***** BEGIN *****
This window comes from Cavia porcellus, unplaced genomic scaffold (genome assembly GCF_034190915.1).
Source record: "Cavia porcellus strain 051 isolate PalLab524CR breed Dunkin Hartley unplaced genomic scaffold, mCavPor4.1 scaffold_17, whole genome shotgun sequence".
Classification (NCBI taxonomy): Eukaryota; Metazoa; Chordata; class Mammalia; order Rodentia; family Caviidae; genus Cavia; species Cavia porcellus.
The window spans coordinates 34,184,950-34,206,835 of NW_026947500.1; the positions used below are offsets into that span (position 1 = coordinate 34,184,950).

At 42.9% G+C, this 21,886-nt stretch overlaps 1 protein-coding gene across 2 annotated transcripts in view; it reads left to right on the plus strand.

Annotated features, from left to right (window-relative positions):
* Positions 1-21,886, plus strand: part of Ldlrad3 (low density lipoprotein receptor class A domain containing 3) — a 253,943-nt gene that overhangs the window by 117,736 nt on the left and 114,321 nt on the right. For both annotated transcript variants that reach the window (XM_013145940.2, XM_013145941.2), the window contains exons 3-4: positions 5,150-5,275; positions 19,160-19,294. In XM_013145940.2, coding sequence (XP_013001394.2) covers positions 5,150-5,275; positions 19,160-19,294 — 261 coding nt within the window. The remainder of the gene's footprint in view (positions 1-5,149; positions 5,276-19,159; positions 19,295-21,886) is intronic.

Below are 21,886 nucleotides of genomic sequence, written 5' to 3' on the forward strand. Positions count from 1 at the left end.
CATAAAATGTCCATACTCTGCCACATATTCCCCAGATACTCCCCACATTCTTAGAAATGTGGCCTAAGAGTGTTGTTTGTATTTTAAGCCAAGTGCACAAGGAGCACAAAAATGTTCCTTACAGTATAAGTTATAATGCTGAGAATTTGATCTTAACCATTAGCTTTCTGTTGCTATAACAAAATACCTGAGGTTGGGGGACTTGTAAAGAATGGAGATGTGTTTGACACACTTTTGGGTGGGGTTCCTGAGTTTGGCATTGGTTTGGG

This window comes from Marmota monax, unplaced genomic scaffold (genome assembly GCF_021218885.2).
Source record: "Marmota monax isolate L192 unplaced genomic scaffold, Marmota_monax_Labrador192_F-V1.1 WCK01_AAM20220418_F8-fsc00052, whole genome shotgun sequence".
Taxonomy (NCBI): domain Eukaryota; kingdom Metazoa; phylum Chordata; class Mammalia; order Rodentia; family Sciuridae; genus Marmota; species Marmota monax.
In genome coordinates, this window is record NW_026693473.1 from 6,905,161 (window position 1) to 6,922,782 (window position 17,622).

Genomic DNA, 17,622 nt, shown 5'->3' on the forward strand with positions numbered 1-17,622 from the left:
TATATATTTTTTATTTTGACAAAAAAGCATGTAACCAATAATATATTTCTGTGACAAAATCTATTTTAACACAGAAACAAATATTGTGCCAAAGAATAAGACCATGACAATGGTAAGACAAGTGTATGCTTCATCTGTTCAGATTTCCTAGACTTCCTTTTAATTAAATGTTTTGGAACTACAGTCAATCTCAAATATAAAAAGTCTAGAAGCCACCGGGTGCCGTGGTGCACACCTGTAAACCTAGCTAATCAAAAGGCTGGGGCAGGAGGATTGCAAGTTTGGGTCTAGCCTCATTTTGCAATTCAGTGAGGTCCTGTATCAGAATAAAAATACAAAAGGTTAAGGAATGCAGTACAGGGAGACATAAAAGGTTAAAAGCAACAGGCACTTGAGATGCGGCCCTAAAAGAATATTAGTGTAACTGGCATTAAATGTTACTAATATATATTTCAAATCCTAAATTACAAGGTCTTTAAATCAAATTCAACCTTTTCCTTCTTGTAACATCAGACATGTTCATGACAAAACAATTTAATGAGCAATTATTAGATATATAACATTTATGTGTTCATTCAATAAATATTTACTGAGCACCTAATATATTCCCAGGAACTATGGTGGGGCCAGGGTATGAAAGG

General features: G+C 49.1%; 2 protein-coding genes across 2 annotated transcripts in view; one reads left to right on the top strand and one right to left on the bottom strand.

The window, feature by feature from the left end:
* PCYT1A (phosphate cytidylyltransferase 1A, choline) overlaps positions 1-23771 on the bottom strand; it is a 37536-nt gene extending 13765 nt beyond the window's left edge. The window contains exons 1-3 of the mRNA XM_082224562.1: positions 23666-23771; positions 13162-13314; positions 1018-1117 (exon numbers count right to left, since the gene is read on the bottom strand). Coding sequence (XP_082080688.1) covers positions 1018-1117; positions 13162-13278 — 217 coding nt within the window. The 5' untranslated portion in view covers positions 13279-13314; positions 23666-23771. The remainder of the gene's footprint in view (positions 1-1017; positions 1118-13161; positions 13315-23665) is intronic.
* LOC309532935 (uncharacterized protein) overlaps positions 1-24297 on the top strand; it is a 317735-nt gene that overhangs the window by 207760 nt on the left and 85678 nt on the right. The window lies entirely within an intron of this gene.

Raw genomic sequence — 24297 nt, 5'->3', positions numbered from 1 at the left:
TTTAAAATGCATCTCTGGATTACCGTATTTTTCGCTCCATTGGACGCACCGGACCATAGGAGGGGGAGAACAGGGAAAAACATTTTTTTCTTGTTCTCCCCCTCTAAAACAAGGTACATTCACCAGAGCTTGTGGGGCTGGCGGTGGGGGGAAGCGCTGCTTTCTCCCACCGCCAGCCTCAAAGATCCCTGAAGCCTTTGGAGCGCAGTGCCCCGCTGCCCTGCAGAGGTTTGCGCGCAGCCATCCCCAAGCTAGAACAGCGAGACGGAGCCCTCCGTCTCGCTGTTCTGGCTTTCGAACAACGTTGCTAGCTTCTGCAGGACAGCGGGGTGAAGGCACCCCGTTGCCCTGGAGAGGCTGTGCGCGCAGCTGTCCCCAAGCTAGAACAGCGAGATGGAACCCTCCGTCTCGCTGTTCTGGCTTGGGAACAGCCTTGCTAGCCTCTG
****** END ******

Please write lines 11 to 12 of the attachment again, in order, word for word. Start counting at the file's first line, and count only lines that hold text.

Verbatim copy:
Source record: "Marmota monax isolate L192 unplaced genomic scaffold, Marmota_monax_Labrador192_F-V1.1 WCK01_AAM20220418_F8-fsc00052, whole genome shotgun sequence".
Taxonomy (NCBI): domain Eukaryota; kingdom Metazoa; phylum Chordata; class Mammalia; order Rodentia; family Sciuridae; genus Marmota; species Marmota monax.